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Politically and economically, the Northern Ireland Protocol is not fit for purpose

(Image | Alamy)

4 min read

The government is right to pursue major changes to the post-Brexit treaty.

There is a huge disconnect between received political wisdom, which now accepts Brexit, and insistence on the maintenance of the Northern Ireland Protocol, which is incompatible with a Brexit that embraces regulatory divergence from the European Union. 

The government’s critics cannot have it both ways. Politically and economically, the protocol is not fit for purpose.

Both the parliamentary Conservative Party and official opposition ostensibly oppose realignment with the EU. 

The Labour Party is calling for a “New Zealand-style SPS” agreement to reduce checks on agricultural products, the same easement Lord Frost pressed the EU to accept at an earlier stage of the negotiations. A supporter of Boris Johnson during the Conservative leadership election, and now a vocal critic, cited the government’s plans to rewrite aspects of the Northern Ireland Protocol in his letter to the 1922 committee.  

The protocol removes any customs formalities in Northern Ireland in respect of the land border between Northern Ireland and the Republic of Ireland. The UK has formally left the EU, but Northern Ireland remains in the EU Internal Market. The protocol has established barriers to trade at the new “Irish sea border", impeding exports from Great Britain to Northern Ireland. 

The government has so far mitigated the effects of the protocol by subsidising customs processes for exports from Great Britain to Northern Ireland. This scheme, known as the UK Trader Support Service, also benefits traders exporting products to the Republic of Ireland. The EU and the UK have also agreed and extended a series of temporary grace periods for supermarkets and on chilled meats, which are banned in the EU.

Many unionists believe the protocol threatens the constitutional position of Northern Ireland in the United Kingdom. The DUP, the largest unionist party, will not re-enter power-sharing until the UK government restores Northern Ireland’s position in the UK internal market. The Act of Union 1800 guarantees the citizens of Great Britain and [Northern] Ireland shall…be entitled to the same privileges, and be on the same footing … generally in respect of trade“. The Supreme Court is currently ruling on whether the protocol subjugates the Act of Union.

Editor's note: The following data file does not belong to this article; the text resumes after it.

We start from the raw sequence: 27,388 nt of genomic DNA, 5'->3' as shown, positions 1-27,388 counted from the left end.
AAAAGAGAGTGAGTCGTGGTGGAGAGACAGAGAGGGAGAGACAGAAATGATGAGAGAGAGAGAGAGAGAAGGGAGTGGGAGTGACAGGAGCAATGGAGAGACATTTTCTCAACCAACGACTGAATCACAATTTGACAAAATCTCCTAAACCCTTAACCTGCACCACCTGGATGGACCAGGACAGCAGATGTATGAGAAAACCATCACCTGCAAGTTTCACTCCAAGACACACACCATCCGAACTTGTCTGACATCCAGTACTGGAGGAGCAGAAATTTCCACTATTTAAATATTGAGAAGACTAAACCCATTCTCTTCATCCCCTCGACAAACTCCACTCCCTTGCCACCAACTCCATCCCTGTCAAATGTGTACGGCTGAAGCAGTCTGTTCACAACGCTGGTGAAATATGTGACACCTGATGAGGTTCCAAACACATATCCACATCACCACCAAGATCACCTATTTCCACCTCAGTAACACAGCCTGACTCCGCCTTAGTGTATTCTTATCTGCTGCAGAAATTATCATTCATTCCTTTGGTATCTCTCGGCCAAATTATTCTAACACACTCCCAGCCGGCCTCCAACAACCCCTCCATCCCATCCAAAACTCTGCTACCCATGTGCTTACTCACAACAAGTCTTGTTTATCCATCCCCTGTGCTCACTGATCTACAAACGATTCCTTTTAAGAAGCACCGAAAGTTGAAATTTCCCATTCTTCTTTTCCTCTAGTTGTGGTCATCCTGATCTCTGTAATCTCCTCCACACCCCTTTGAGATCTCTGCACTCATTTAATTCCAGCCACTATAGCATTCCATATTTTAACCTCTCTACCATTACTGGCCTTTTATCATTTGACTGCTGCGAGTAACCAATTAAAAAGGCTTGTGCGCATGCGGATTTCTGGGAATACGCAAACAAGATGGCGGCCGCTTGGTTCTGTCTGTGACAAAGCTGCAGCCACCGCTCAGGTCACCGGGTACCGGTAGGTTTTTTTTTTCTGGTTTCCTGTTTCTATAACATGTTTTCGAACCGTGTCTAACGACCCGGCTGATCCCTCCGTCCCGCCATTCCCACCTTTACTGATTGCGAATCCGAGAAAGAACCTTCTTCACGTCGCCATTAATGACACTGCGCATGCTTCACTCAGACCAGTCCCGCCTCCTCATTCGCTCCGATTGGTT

It is hard to see how the protocol, in its current form, is economically sustainable. 

Regulatory divergence risks locking Northern Ireland out of UK supply chains. 

In the Queen’s Speech, the UK government announced the Genetic Technology (Precision Breeding) Bill to simplify the regulatory regime for precision-bred plants and animals with genetic changes that could have arisen through traditional breeding or natural processes. These products are banned in the EU Single Market under its legislation on “genetically modified organisms” (GMOs), and under the protocol would be banned in Northern Ireland. The Republic of Ireland is expanding shipping routes to the rest of the European Union. This risks undermining the UK Trader Support Service: the re-routing of goods through Northern Ireland may expand to take advantage of the subsidised route to the EU Internal Market.

As the UK policy document published on Monday states: “East-West trade links are critical to the economic success of Northern Ireland.” The value of goods purchased in Northern Ireland from GB is more than four times that from the Republic of Ireland. Trade bodies highlight new trade barriers between the Republic of Ireland and Northern Ireland would threaten agricultural supply chains.  But as the ONS points out, comporable data is not available for agricultural trade between Great Britain and Northern Ireland.

The European Research Group, of which I am a member, is taking legal advice on the details of the government legislation. I will therefore not comment on it in detail.

I have some concerns about what dual regulation means in practice. 

But, if the EU is not willing to change its negotiating mandate and explore alternative arrangements for protecting the EU Internal Market, as foreseen in the political declaration of the Withdrawal Agreement, there may not be a negotiated solution.

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